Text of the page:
Salmonella spp. are members of the family Enterobacteriaceae. They are Gram negative, facultatively anaerobic rods. Salmonella species are classified into serovars (serotypes) based on the lipopolysaccharide (O), flagellar protein (H), and sometimes the capsular (Vi) antigens. There are more than 2500 known serovars. Within a serovar, there may be strains that differ in virulence.
A number of Salmonella serotypes have been found associated with reptiles and/or amphibians including, the S. enterica subsp. enterica serovars Chameleon, Java, Marina, Poona, Stanley and Typhimurium, among others. S. bongori, S. enterica subsp. salamae, S. enterica subsp. arizonae, S. enterica subsp. diarizonae, S. enterica subsp. houtenae, S. enterica subsp. indica, are usually found in poikilotherms (including reptiles, amphibians and fish) and in the environment. Some of these organisms are occasionally associated with human disease.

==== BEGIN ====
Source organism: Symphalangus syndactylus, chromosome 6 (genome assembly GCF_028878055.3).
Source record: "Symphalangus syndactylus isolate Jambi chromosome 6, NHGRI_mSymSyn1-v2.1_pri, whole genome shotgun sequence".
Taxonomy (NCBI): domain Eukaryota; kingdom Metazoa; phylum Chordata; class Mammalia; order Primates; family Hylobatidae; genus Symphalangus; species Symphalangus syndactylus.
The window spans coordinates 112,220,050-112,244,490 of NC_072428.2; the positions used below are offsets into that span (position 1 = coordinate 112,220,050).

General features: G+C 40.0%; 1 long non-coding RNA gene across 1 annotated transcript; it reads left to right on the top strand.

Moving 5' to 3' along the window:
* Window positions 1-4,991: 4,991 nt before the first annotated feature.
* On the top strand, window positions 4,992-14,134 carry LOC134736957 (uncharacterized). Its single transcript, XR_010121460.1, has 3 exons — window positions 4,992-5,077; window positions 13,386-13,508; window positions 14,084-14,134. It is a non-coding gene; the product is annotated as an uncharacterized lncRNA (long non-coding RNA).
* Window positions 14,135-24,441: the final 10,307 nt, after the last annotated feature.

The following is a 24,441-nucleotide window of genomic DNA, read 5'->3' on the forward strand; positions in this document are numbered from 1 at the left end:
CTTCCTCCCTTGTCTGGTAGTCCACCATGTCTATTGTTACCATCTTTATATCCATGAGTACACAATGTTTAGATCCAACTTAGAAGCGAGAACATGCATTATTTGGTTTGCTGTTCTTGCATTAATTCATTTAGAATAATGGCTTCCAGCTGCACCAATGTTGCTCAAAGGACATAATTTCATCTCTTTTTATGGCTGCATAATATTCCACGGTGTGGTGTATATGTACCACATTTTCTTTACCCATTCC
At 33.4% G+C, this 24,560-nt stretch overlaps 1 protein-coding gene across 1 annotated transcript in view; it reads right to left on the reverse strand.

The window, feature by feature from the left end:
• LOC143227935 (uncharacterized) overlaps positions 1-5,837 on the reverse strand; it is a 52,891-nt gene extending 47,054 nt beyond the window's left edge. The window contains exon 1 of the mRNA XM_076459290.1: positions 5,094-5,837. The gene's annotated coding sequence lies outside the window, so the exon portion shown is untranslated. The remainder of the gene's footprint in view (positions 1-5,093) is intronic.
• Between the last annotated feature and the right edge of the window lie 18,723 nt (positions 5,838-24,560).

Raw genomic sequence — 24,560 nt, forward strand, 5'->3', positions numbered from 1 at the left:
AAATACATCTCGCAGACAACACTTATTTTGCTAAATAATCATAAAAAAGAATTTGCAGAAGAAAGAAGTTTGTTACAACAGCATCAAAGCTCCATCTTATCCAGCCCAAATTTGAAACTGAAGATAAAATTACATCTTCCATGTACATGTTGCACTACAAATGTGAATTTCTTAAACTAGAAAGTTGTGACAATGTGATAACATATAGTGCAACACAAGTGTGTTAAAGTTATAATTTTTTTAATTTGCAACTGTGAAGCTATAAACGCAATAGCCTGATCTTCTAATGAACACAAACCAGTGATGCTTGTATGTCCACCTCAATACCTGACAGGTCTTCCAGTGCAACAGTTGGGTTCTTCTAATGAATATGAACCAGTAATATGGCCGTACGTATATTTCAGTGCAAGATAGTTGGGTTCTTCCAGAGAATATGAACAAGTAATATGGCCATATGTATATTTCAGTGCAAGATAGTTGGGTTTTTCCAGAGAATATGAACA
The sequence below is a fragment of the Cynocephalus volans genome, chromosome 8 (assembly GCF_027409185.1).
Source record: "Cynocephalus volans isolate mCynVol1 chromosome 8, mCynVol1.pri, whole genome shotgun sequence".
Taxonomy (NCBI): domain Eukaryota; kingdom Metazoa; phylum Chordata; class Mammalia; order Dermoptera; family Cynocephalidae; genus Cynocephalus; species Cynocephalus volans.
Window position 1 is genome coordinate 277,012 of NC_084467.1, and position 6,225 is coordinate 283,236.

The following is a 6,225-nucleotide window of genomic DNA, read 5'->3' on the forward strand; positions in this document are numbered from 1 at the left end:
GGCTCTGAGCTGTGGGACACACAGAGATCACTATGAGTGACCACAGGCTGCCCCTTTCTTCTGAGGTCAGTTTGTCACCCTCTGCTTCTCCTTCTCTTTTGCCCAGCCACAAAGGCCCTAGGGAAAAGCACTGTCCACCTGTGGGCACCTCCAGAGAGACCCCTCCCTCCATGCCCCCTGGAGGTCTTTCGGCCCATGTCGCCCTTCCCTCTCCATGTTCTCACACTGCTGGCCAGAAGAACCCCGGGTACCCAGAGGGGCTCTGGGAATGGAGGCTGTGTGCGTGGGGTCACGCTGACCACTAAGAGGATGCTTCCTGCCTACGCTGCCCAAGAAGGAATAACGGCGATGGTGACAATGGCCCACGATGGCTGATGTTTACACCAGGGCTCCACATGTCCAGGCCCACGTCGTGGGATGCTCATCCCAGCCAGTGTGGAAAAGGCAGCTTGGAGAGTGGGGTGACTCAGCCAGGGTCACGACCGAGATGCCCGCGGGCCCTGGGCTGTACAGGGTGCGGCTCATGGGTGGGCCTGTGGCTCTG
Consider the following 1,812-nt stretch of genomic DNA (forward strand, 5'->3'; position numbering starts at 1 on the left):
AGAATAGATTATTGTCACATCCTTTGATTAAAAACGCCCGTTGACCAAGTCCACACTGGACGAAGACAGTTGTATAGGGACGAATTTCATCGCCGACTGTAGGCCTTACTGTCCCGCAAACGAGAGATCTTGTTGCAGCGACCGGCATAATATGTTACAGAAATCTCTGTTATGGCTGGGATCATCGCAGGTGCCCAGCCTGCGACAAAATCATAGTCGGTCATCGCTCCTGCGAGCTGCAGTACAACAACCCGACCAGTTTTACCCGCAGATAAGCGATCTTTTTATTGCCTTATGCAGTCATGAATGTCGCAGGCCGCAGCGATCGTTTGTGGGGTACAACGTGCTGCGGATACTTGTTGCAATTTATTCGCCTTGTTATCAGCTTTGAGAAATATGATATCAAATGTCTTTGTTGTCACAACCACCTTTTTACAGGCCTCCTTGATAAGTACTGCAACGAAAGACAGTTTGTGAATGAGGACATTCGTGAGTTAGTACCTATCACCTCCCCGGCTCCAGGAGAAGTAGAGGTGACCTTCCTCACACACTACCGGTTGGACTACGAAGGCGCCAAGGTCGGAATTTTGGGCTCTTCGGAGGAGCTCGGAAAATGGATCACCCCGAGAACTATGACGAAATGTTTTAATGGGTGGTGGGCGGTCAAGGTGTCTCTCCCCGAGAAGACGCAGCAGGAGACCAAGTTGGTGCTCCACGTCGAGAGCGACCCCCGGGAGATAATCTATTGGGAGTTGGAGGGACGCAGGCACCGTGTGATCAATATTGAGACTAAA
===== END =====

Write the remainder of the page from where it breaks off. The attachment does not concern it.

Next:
Iowa State University
Iowa State University Center for Food Security and Public Health, "Reptile-Associated Salmonellosis" (2013). Center for Food Security and Public Health Technical Factsheets. 117.